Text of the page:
NFT: A short investigation


Simple as this: Beware of “news” aggregators and fake news campaigns

Driven by advertorials on marketing channels like Yahoo Finance, and CardanoFeed, USD500.000 worth of $VLX tokens have been sold to FOMO investors. It’s an easy to spot scam - not even elaborate.

Verlux is little more than a website that claims to be a Cardano-based project building an inter-chain NFT marketplace. Since late October 2021, a long strain of PR “news” and advertorials on commercial services has tought an increasingly successful sale of Verlux’ tokens, called $VLX, which were minted on Cardano, but have no intrinsic value or use case yet.

News aggregators like NewsNow don’t filter out paid news releases

Since their GitHub repo is still empty as of Dec 1, 2021, there is nothing but a low-info whitepaper and the website. All credibility must therefore come from a strong team, and fortunately, there are names (and images) provided.

All identities provided have Twitter handles, the CTO’s and the Project Advisor’s accounts registered in 2021 (which cost under $10 each on fiverr and comparable services) with no personal information, references nor any individual statement.

The founder “Glen Grayson” is not found easily on the web because the name is common. He gives no details or references, instead a rather zero-info bio is provided in a PR release on CardanoFeed. As a professional in Finance and Blockchain, this lack of references is surprising, to put it mildly. On Cardano’s scam discussion forum, it was pointed out that there is a Nigerian national using the same surname (written GraySon), who claims to be a community manager at Ravendex, another suspicious Cardano-based project which was caught plagiating ErgoDEX’ UI from GitHub.

The other two team members have been “identified” by now.

“Mathias Grunther” (a twice-misspelled version of a common German name), presented as having an impressive career in “blockchain technology …, business development and marketing”, as well as a “lover of art and collector”, is not found in any phone or business directory. However, his accordingly named Facebook profile shows a “Saud Al-Futtaim, cryptocurrency investor” (which is probably also a fake name, given that Al-Futtaim is a Saudi chainstore group).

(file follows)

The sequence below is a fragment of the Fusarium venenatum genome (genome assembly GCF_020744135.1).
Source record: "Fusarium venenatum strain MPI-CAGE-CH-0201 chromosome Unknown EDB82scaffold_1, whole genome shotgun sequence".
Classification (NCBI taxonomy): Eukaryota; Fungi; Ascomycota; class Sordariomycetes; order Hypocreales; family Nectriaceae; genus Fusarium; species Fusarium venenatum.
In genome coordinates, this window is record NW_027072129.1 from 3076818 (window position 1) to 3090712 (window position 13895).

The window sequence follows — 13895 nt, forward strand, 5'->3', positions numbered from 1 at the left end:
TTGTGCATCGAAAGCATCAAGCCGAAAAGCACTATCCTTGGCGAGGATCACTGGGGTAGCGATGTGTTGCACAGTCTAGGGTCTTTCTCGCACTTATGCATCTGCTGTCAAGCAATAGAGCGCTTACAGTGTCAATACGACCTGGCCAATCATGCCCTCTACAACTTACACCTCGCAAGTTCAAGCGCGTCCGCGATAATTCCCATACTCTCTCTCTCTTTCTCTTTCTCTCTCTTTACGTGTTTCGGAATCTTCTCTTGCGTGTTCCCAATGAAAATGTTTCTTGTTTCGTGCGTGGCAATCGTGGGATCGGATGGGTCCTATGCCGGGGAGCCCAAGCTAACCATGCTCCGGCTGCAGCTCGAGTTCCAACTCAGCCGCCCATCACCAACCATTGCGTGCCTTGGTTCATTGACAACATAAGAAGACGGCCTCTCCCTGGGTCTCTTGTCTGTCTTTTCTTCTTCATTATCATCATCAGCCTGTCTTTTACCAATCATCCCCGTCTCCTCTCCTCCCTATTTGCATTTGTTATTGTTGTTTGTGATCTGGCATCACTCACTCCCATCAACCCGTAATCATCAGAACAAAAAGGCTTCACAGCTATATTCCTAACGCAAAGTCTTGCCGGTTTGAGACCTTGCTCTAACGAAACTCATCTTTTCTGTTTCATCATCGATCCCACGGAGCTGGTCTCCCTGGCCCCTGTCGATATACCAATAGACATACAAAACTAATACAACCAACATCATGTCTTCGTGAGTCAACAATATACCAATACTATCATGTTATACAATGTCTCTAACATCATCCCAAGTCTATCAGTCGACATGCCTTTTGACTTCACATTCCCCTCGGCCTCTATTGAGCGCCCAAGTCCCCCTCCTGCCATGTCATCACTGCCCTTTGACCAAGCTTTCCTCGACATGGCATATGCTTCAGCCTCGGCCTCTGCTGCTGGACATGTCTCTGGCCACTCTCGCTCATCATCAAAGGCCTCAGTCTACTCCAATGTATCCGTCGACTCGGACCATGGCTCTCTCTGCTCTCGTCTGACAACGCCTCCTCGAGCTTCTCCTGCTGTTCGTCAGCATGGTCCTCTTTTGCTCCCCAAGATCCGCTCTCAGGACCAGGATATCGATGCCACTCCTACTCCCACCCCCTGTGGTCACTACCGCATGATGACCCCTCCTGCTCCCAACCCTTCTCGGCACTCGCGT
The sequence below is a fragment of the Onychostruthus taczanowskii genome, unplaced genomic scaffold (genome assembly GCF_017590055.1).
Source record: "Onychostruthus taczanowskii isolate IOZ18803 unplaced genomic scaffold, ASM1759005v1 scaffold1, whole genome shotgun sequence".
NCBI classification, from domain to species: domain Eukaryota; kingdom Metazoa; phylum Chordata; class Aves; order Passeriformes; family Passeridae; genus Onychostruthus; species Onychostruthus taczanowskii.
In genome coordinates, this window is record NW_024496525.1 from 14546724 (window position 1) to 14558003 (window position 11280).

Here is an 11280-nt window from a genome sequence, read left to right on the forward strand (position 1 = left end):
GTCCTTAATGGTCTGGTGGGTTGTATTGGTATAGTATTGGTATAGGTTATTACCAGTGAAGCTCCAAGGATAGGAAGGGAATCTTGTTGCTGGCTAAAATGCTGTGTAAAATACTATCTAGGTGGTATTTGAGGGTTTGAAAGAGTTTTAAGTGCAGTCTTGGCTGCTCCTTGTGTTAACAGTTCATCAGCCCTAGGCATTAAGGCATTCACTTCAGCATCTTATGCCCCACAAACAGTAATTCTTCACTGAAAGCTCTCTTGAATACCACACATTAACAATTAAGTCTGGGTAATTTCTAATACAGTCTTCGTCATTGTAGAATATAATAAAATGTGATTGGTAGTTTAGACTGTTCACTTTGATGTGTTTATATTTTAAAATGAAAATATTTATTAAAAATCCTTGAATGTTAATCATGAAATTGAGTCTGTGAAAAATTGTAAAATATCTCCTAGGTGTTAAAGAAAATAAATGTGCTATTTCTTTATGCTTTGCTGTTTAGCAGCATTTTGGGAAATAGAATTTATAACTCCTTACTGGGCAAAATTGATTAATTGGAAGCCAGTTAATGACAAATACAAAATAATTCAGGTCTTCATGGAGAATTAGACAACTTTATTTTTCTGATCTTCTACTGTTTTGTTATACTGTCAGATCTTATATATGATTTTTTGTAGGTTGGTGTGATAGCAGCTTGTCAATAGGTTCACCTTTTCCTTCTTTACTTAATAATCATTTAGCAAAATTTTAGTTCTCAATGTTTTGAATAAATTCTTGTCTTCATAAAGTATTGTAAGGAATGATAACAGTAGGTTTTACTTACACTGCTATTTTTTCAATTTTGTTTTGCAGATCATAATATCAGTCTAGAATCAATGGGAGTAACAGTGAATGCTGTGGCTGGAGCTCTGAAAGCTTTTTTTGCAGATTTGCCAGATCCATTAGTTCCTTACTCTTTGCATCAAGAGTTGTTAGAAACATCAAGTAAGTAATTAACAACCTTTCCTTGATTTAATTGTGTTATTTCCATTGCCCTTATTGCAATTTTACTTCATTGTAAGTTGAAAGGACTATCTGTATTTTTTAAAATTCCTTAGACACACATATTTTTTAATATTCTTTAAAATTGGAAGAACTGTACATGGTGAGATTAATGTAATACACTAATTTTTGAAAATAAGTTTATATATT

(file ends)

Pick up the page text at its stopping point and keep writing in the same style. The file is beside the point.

Saud-Mathias has a certain remembrance of Verlux’ Mathias Grunther, something that can be achieved by standard image editing software. He states to be a kind of Forex trader, but his previous projects, and, have disappeared without much trace and the domains are deleted. He seems to have traveled selling his “Forex”, crypto or other investment services with promised short-term ROI of 100–400%. He is a member of LinkedIn’s Astia group, a community of female founders.

He is also shown writing in Russian.

Hint for foreigners: Russian cursive handwriting is usually limited to Soviet or Russian natives.

“Claudia Fester” is allegedly not only “a mother”, but “… working with exchanges and blockchain tech companies. … [making] use of multiple programming languages”. Again, she has left no trace of hers on the net, in developer forums, repos or even social media.

This is not really surprising, taking into account what Twitter user Senor Crypto found via reverse image search.

Claudia-Pia is a generated pic as well, the original is found here.

Don’t send any ADA to VerluxNFT, it will be lost.

Verlux has just announced to “extend” their sale, which alone is already alarming — how could a seed sale be extraordinary successful, and then extended still, if allocated tokens are used up?

The current balance of the Verlux address on Cardano is ~500.000 USD in ADA, and counting. There are still victims sending money to this fraud.

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Editor Fake

Researcher, Dept. of Health Sciences, UEF. Anonymous but responsible. Public track record of scam busting since 2012: